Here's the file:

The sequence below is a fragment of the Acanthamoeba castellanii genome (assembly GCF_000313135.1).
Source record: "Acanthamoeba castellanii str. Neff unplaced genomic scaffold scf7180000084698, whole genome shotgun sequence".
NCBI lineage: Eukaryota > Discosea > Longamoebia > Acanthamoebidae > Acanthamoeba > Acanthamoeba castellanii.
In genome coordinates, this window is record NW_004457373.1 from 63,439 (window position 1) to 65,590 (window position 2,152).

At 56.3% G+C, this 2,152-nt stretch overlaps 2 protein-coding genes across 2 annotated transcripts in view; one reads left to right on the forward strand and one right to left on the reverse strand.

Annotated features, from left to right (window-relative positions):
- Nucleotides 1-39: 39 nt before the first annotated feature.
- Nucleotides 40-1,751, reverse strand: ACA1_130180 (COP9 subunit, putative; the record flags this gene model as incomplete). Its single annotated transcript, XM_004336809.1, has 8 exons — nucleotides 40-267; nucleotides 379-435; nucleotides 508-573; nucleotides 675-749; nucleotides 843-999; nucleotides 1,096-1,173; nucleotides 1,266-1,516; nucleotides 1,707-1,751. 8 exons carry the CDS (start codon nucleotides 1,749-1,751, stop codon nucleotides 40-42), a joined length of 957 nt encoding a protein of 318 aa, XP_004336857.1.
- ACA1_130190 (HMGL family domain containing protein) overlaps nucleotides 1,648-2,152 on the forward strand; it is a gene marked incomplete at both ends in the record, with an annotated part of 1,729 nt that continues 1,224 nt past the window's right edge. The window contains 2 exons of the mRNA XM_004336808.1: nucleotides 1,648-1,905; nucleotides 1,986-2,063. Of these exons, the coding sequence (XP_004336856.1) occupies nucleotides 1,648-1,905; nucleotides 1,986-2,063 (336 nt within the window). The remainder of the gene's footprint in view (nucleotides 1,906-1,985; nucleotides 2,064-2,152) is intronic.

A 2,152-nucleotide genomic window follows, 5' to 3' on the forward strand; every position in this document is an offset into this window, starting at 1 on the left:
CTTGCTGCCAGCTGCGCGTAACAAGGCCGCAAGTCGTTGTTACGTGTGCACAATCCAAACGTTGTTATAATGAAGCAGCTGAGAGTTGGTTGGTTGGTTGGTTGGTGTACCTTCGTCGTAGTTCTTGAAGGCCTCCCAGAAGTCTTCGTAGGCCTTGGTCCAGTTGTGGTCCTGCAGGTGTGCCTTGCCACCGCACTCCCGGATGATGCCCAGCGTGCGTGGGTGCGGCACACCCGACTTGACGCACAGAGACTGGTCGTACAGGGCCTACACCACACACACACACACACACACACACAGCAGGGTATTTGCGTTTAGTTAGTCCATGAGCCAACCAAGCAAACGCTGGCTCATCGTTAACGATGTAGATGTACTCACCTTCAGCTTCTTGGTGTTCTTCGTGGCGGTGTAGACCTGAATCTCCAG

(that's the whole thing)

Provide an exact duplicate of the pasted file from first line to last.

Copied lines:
The sequence below is a fragment of the Acanthamoeba castellanii genome (assembly GCF_000313135.1).
Source record: "Acanthamoeba castellanii str. Neff unplaced genomic scaffold scf7180000084698, whole genome shotgun sequence".
NCBI lineage: Eukaryota > Discosea > Longamoebia > Acanthamoebidae > Acanthamoeba > Acanthamoeba castellanii.
In genome coordinates, this window is record NW_004457373.1 from 63,439 (window position 1) to 65,590 (window position 2,152).

At 56.3% G+C, this 2,152-nt stretch overlaps 2 protein-coding genes across 2 annotated transcripts in view; one reads left to right on the forward strand and one right to left on the reverse strand.

Annotated features, from left to right (window-relative positions):
- Nucleotides 1-39: 39 nt before the first annotated feature.
- Nucleotides 40-1,751, reverse strand: ACA1_130180 (COP9 subunit, putative; the record flags this gene model as incomplete). Its single annotated transcript, XM_004336809.1, has 8 exons — nucleotides 40-267; nucleotides 379-435; nucleotides 508-573; nucleotides 675-749; nucleotides 843-999; nucleotides 1,096-1,173; nucleotides 1,266-1,516; nucleotides 1,707-1,751. 8 exons carry the CDS (start codon nucleotides 1,749-1,751, stop codon nucleotides 40-42), a joined length of 957 nt encoding a protein of 318 aa, XP_004336857.1.
- ACA1_130190 (HMGL family domain containing protein) overlaps nucleotides 1,648-2,152 on the forward strand; it is a gene marked incomplete at both ends in the record, with an annotated part of 1,729 nt that continues 1,224 nt past the window's right edge. The window contains 2 exons of the mRNA XM_004336808.1: nucleotides 1,648-1,905; nucleotides 1,986-2,063. Of these exons, the coding sequence (XP_004336856.1) occupies nucleotides 1,648-1,905; nucleotides 1,986-2,063 (336 nt within the window). The remainder of the gene's footprint in view (nucleotides 1,906-1,985; nucleotides 2,064-2,152) is intronic.

A 2,152-nucleotide genomic window follows, 5' to 3' on the forward strand; every position in this document is an offset into this window, starting at 1 on the left:
CTTGCTGCCAGCTGCGCGTAACAAGGCCGCAAGTCGTTGTTACGTGTGCACAATCCAAACGTTGTTATAATGAAGCAGCTGAGAGTTGGTTGGTTGGTTGGTTGGTGTACCTTCGTCGTAGTTCTTGAAGGCCTCCCAGAAGTCTTCGTAGGCCTTGGTCCAGTTGTGGTCCTGCAGGTGTGCCTTGCCACCGCACTCCCGGATGATGCCCAGCGTGCGTGGGTGCGGCACACCCGACTTGACGCACAGAGACTGGTCGTACAGGGCCTACACCACACACACACACACACACACACACAGCAGGGTATTTGCGTTTAGTTAGTCCATGAGCCAACCAAGCAAACGCTGGCTCATCGTTAACGATGTAGATGTACTCACCTTCAGCTTCTTGGTGTTCTTCGTGGCGGTGTAGACCTGAATCTCCAG